“I lived on the Royal Mile, which is a beautiful, magical cobbled street, that leads to a castle, and in the alleyways, are—like these, stone, little alleyways, and there’s homeless people in them, but they look… like wizards.”
So starts En Garde, Society!, the second comedy-album-and-DVD release from New York City comedian Eugene Mirman. Mirman’s style of comedy is remarkably casual, laid-back and almost improvised in its feel (although of course it is too calm to be improvised). He elaborates on and builds jokes off of observations of his, like many other stand-up comics, but where he differentiates himself is with his off-hand, absurdist delivery and the unexpected directions in which he takes his jokes. A riff on the laughable concept of an “extreme bowling” party twists into a subtle comment on racism, a comment on racism becomes a clever mockery of the concept of statistics, and trains of humor fizzle out halfway through and become meta-jokes, ironic takes on the art of humor itself. Mirman highlights the unnatural aspects of stand-up comedy, the sheer awkwardness inherent in the idea of a single person getting up on a stage with the belief that they can talk and make other people laugh, while at the same time coming across as the guy next stool down at the bar, talking and laughing and poking fun at “those other people”. He pulls his audience in with his clever everyman observations, making them identify until it feels like he’s just one of them, and then with a twist of a punchline pulls back to reveal the true artificiality of the situation. Many of his best lines straddle this border between humor and meta-humor, for instance:
“Another way people lie sometimes is they’ll just leave something out, but I don’t really have an example of that…. Or do I? Yeah. I just blew your minds.”
It doesn’t always work well, but when it does (and it mostly does here), it’s impressive. The CD consists of a number of live recordings of Mirman performing his comedy, spread out across 15 tracks (including an off-kilter skit and closing musical number in which Eugene drives home through a series of progressively more surreal events and finally sings his goodbye). Throughout, Mirman gives self-made coupons to audience members (“This coupon gives you the confidence to gesture to anyone to make out in the bathroom”), reads from Republican comedy lists and a teen-magazine Bible, and recounts stories of his grandmother and his emigration from communist Russia. For the most part, it’s remarkably consistently funny, and it merits some repeat listens.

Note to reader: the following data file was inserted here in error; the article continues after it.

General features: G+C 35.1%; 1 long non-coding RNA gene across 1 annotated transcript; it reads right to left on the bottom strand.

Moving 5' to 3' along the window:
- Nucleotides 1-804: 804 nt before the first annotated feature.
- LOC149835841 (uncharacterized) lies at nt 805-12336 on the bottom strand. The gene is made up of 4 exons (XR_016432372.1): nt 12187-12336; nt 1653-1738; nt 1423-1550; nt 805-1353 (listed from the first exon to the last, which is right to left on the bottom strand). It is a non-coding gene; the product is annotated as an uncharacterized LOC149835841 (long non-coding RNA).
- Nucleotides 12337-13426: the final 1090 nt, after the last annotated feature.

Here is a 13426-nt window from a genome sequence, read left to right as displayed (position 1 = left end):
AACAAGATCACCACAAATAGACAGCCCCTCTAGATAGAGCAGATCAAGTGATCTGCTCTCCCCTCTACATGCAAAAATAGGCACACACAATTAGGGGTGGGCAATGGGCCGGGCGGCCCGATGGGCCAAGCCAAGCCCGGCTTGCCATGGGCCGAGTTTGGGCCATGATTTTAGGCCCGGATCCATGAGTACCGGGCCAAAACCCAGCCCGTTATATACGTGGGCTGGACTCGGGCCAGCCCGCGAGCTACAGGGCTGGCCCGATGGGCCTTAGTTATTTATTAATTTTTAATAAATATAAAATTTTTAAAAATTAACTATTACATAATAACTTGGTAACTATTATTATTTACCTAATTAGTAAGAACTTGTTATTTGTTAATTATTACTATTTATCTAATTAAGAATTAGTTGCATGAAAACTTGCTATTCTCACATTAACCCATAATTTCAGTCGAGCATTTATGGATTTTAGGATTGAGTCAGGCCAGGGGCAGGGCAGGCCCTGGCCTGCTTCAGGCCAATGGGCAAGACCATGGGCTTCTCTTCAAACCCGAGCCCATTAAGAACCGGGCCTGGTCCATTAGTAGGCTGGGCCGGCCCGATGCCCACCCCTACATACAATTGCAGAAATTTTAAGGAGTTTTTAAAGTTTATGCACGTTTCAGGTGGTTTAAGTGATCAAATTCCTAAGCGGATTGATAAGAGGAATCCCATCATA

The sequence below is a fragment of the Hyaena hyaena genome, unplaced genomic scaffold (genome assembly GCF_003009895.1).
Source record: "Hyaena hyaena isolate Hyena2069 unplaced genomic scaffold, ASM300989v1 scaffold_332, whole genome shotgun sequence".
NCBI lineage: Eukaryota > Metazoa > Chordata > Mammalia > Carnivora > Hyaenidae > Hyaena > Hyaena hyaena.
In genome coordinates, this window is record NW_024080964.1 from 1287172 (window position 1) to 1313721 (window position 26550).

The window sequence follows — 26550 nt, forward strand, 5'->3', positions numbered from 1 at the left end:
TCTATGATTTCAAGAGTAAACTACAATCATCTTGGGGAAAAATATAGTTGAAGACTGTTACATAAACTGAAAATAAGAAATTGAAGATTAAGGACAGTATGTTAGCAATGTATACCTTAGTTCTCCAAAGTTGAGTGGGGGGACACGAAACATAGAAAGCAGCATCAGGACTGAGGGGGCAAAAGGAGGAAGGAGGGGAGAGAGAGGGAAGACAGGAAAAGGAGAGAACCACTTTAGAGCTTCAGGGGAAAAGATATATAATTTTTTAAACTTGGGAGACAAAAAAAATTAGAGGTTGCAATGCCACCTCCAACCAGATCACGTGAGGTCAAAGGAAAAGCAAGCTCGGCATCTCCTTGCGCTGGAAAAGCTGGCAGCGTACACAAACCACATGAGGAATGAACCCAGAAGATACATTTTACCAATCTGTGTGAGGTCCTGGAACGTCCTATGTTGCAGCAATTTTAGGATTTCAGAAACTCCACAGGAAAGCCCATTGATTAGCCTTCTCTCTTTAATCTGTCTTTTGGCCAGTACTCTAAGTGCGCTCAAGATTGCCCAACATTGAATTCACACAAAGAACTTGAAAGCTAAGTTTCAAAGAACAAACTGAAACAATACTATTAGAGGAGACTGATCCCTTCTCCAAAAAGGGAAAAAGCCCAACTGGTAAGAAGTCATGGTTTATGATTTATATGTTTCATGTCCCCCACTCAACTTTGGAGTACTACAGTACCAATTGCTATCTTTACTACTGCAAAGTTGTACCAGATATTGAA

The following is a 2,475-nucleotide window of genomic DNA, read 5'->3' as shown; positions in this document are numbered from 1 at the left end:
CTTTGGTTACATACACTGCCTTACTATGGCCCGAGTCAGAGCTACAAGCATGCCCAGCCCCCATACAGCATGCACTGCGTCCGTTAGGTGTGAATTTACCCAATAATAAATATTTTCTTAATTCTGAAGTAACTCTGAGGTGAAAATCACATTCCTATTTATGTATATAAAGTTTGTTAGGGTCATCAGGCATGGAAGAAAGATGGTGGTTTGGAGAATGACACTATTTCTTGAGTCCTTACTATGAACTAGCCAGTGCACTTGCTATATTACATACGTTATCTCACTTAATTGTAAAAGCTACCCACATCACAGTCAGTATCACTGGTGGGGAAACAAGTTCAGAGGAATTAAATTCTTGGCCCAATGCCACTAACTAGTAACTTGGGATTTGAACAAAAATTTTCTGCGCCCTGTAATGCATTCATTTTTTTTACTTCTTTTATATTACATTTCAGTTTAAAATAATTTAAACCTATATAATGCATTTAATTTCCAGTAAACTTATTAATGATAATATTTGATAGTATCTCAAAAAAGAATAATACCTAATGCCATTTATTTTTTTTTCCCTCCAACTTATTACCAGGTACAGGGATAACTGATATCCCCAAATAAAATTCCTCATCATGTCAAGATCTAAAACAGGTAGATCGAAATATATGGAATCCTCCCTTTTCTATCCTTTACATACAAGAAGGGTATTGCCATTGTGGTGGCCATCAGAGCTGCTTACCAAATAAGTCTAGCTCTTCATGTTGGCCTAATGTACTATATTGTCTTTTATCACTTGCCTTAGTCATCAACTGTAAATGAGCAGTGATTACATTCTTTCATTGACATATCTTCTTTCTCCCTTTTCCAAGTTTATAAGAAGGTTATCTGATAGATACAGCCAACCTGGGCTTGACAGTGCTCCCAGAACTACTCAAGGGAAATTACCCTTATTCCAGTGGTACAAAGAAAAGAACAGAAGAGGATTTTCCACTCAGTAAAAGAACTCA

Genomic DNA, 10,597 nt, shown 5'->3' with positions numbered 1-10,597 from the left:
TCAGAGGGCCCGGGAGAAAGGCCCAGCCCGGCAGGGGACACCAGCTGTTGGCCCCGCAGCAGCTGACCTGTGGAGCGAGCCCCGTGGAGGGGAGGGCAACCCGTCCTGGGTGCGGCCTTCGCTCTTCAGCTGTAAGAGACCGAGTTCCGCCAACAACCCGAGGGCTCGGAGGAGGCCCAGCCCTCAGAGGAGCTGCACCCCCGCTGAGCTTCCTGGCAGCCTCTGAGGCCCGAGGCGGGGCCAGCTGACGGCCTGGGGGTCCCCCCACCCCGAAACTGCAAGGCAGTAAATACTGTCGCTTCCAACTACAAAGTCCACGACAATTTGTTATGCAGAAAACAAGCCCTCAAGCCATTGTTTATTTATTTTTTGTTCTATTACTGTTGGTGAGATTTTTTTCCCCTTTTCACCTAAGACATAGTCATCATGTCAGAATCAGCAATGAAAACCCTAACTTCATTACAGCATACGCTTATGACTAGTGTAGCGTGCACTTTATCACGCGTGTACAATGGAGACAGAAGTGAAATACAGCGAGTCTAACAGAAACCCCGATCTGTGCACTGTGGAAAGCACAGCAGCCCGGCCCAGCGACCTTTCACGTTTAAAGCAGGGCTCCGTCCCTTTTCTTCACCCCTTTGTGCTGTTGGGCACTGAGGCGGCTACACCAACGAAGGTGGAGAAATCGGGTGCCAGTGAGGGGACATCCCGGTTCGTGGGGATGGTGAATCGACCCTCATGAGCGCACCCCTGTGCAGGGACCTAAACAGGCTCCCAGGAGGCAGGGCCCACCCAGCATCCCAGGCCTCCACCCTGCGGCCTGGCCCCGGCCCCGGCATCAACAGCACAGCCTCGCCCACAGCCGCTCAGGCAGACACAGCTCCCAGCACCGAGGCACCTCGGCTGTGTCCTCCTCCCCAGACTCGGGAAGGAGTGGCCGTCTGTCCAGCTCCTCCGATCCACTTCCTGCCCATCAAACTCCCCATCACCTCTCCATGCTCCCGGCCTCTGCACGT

The DVD, on the other hand, is considerably less impressive. It holds a series of home-made, extremely-low-budget videos that primarily feature Mirman giving monologues, but while these are delivered in his same old charismatic voice, they are almost entirely stripped of any of the subtle nuances, intelligence, or humor of his live show. Instead, Mirman’s videos consist mostly of an admixture of uncomfortable silences, in which he blankly stares, and humorless obscenity (“I’m a badger-fucker” wouldn’t be funny the tenth time even if it had been the first). These have a definite potential to hold interest, based on the wit of his other work, but in and of themselves contain absolutely no power to amuse. It’s not only that I dont find them funny, it’s that they so heavily rely on concepts like “dirty words = automatic humor” that simply don’t hold true. I did not watch them alone, I watched them in a room with others, and nobody laughed. Once.
En Garde, Society! presents an interesting balance, then. Disc two, the DVD, is stupid, pointless, and completely not worth your time or money to watch or buy. Disc one, on the other hand, is Eugene Mirman at his stand-up best: sharply perceptive, likable, funny. And for the CD, I know of no higher compliment.
Eugene Mirman - Canada
// Sound Affects
"The man whose songs were recorded by Johnny Cash, Alan Jackson, Ricky Skaggs, David Allan Coe, The Highwaymen, and countless others succumbs to time’s cruel cue that the only token of permanence we have to offer are the effects of shared moments and memories.READ the article